Climb Every Mountain Marie Marvingt

February 20, 1875 Aviatrix, mountain climber, and champion bicyclist Marie Marvingt was born. She was the most decorated woman in the history of France, awarded many honors for founding Air Ambulances and working with the Red Cross in WWI. On her eightieth birthday she broke the sound barrier flying an Air Force fighter jet.

Alice Faye Goes For A Spin

February 19, 1939 The movie TAILSPIN debuted, starring Alice Faye. Faye played a spunky girl forced to leave the air derby circuit when her plane crashed. After finding new sponsors she wins love and aviation glory!

Blanche Scott Gets Up And Goes

February 18, 1912 Blanche Scott, the “Tomboy of the Air” flew in an outlaw airshow in Oakland, California. Billed as the “most famous aviatrix in the world,” Scott was paid $5000 for the six day event. Although credit is sometimes officially awarded to Bessica Raiche, in 1910 Scott had been the first American woman to fly an airplane. That year she was also one of the first women to drive a car cross-country, traveling from New York to San Francisco.

Faye “Rusty” Cox Rogers Takes The Leap

February 17, 1930 With less than one hour’s training, Faye “Rusty” Cox Rogers leapt from an airshow biplane, replacing the regular parachutist who’d broken his back. She went on to perform throughout the Southwest, called “the famous girl chute jumper,” and held records for altitude and endurance. During WWII Rogers operated a ground school training parachute riggers.

Valentina Tereshkova Wins The Space Race

February 16, 1962 The Soviet Space Commission selected Valentina Tereshkova and four other women to join their cosmonaut corps. Before becoming a cosmonaut Tereshkova had worked on a factory assembly line. In 1963 she became the first woman in space. Still a hero in Russia today, Tereshkova was a torch bearer for the 2008 Moscow Olympics.

Ida Van Smith Passes It On

February 15, 2006 The International Women’s Air and Space Museum opened an exhibit honoring African-American pilot and teacher Ida Van Smith. Smith was a fifty year old mother and teacher when she took her first flying lesson. In 1967 she opened the Ida Van Smith Flight Clubs, teaching children from ages three to nineteen about flight and careers in aviation. Smith’s graduates went on to be Air Force and Navy pilots and fly planes for airlines. To learn more about Ida Van Smith and the International Women’s Air and Space Museum visit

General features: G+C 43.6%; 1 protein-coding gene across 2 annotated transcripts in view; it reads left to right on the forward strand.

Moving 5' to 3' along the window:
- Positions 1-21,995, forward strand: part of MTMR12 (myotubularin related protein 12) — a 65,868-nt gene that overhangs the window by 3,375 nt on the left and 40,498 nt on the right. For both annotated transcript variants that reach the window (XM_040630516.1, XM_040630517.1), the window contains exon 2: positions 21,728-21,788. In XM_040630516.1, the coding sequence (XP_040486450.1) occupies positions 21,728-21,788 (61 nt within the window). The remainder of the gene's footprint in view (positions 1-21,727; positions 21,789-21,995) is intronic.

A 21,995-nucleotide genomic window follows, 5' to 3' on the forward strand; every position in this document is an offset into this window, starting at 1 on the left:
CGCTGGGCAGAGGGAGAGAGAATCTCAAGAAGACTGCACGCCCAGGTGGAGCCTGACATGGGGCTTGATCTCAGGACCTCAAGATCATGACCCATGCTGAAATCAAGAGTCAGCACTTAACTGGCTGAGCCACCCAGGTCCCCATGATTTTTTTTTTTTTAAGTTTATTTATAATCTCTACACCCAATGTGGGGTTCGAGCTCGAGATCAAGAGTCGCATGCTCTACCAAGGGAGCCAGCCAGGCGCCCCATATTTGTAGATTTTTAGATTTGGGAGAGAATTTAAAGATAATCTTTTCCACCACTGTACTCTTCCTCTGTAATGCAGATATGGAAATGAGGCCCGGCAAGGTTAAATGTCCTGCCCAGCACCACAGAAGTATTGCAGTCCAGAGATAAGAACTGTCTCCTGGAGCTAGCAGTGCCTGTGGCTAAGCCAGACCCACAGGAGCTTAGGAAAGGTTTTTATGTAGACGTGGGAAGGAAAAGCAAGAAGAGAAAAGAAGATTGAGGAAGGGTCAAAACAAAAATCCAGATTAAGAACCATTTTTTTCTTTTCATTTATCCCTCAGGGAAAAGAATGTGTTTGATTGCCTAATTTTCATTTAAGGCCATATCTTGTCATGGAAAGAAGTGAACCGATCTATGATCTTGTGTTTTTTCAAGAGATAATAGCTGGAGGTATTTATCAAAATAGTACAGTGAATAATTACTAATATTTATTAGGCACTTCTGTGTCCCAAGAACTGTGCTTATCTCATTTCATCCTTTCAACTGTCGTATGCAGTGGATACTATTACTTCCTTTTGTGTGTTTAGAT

Katharine Wright Flies Too!

February 14, 1909 Katharine Wright flew with her brother Wilbur in their new Wright flyer. Katherine was a college-educated teacher and a full partner in her brothers’ airplane enterprise. Although it was rumored that Katherine sewed the wing muslin for the first Wright Flyer she always denied any physical involvement in building the plane. You can read more about Katharine Wright in Richard Maurer’s book The Wright Sister.

Young Eagle Duana Robinson

February 13, 1978 Texas International Airlines hired twenty-one-year-old Duana Robinson to pilot their DC 9, making her the world’s youngest woman flying for a passenger airline. In 1982 Texas International merged with Continental Airlines.

Lady Mary Heath Takes Wing

February 12, 1928 Lady Mary Heath took off from Capetown, South Africa in her quest to become the first person to fly solo from South Africa to England. She thought the trip would take three weeks. It ended up lasting three months. Heath fought England’s ban on women holding commercial pilot’s licenses and in 1926 became the first women to earn a commercial ticket.

A Book Launched Janice Voss Into Space

ebruary 11, 2000 Astronaut Janice Voss lifted off aboard the Space Shuttle Endeavor for her fifth and final space flight. A book led Voss into space. “I happened to pick up the year before my sixth grade, which is in 1966, a copy of Madeleine L’Engle’s ‘A Wrinkle in Time.’… it was the most interesting thing I had ever read. (T)hat’s what got me an interest in space and my path to be an astronaut.”